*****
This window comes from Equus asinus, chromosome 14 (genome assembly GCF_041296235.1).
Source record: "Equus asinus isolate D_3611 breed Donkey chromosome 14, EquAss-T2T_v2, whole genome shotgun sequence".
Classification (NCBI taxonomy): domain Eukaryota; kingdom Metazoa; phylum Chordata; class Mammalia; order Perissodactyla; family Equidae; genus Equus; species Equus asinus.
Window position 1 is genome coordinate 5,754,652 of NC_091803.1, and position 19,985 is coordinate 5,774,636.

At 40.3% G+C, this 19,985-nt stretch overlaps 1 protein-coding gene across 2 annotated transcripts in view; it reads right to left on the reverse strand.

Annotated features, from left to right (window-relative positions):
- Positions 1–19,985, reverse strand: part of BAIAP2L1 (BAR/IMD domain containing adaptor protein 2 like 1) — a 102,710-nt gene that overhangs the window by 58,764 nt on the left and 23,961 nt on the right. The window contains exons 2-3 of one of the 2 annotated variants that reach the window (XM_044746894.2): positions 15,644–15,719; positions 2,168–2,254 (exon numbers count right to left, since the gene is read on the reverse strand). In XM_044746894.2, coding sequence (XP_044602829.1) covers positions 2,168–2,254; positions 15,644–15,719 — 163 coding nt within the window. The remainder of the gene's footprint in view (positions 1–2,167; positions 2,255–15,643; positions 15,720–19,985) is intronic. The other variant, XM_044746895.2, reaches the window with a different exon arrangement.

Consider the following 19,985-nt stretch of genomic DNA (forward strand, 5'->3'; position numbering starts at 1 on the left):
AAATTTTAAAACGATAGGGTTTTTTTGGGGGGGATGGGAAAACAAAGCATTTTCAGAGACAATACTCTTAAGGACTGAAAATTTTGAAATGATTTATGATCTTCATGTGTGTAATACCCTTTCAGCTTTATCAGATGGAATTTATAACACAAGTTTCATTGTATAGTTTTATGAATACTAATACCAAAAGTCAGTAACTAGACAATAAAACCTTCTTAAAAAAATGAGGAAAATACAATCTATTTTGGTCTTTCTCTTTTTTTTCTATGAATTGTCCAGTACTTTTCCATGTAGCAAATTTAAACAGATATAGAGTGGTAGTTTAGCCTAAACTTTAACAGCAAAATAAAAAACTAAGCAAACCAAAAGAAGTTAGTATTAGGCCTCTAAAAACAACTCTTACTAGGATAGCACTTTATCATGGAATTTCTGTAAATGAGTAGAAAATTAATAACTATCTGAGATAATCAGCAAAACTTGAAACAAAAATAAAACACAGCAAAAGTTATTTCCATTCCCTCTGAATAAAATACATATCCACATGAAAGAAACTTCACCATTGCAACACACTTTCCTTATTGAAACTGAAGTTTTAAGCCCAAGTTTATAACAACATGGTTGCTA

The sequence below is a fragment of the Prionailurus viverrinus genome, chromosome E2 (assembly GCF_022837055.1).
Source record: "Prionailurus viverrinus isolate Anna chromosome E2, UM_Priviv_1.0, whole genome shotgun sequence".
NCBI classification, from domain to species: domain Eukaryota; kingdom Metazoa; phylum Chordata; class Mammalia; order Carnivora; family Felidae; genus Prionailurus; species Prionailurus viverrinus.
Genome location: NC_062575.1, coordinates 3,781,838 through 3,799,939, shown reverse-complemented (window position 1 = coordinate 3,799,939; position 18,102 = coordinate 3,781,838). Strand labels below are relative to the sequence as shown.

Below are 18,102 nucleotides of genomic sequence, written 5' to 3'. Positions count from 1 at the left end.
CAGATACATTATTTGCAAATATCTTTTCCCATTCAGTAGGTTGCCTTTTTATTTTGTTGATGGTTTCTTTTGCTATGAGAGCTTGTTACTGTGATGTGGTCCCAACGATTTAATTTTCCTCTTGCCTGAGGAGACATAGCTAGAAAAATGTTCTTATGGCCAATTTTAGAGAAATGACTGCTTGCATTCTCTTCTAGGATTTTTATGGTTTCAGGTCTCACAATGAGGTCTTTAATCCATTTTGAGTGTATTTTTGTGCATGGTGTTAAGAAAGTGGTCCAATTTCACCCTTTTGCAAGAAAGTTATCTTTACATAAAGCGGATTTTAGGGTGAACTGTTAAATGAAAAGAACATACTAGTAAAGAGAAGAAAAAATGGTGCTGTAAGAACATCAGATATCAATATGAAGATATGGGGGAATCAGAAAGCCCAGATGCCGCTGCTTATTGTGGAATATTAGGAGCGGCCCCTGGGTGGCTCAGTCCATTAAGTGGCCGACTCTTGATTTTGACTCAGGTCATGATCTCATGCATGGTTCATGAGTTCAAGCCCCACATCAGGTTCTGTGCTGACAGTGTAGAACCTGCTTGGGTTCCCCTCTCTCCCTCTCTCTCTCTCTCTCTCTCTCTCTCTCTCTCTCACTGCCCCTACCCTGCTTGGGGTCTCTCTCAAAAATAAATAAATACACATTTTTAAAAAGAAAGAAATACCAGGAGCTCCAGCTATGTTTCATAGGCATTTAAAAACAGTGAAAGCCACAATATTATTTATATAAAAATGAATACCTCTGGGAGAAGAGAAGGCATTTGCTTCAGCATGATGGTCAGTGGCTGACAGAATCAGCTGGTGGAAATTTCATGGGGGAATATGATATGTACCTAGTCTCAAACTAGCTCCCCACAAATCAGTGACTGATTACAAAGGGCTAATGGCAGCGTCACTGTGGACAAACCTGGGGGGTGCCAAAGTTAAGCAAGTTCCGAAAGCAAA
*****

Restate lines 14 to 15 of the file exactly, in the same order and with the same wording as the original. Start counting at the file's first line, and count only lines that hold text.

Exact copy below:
Below are 18,102 nucleotides of genomic sequence, written 5' to 3'. Positions count from 1 at the left end.
CAGATACATTATTTGCAAATATCTTTTCCCATTCAGTAGGTTGCCTTTTTATTTTGTTGATGGTTTCTTTTGCTATGAGAGCTTGTTACTGTGATGTGGTCCCAACGATTTAATTTTCCTCTTGCCTGAGGAGACATAGCTAGAAAAATGTTCTTATGGCCAATTTTAGAGAAATGACTGCTTGCATTCTCTTCTAGGATTTTTATGGTTTCAGGTCTCACAATGAGGTCTTTAATCCATTTTGAGTGTATTTTTGTGCATGGTGTTAAGAAAGTGGTCCAATTTCACCCTTTTGCAAGAAAGTTATCTTTACATAAAGCGGATTTTAGGGTGAACTGTTAAATGAAAAGAACATACTAGTAAAGAGAAGAAAAAATGGTGCTGTAAGAACATCAGATATCAATATGAAGATATGGGGGAATCAGAAAGCCCAGATGCCGCTGCTTATTGTGGAATATTAGGAGCGGCCCCTGGGTGGCTCAGTCCATTAAGTGGCCGACTCTTGATTTTGACTCAGGTCATGATCTCATGCATGGTTCATGAGTTCAAGCCCCACATCAGGTTCTGTGCTGACAGTGTAGAACCTGCTTGGGTTCCCCTCTCTCCCTCTCTCTCTCTCTCTCTCTCTCTCTCTCTCTCTCACTGCCCCTACCCTGCTTGGGGTCTCTCTCAAAAATAAATAAATACACATTTTTAAAAAGAAAGAAATACCAGGAGCTCCAGCTATGTTTCATAGGCATTTAAAAACAGTGAAAGCCACAATATTATTTATATAAAAATGAATACCTCTGGGAGAAGAGAAGGCATTTGCTTCAGCATGATGGTCAGTGGCTGACAGAATCAGCTGGTGGAAATTTCATGGGGGAATATGATATGTACCTAGTCTCAAACTAGCTCCCCACAAATCAGTGACTGATTACAAAGGGCTAATGGCAGCGTCACTGTGGACAAACCTGGGGGGTGCCAAAGTTAAGCAAGTTCCGAAAGCAAA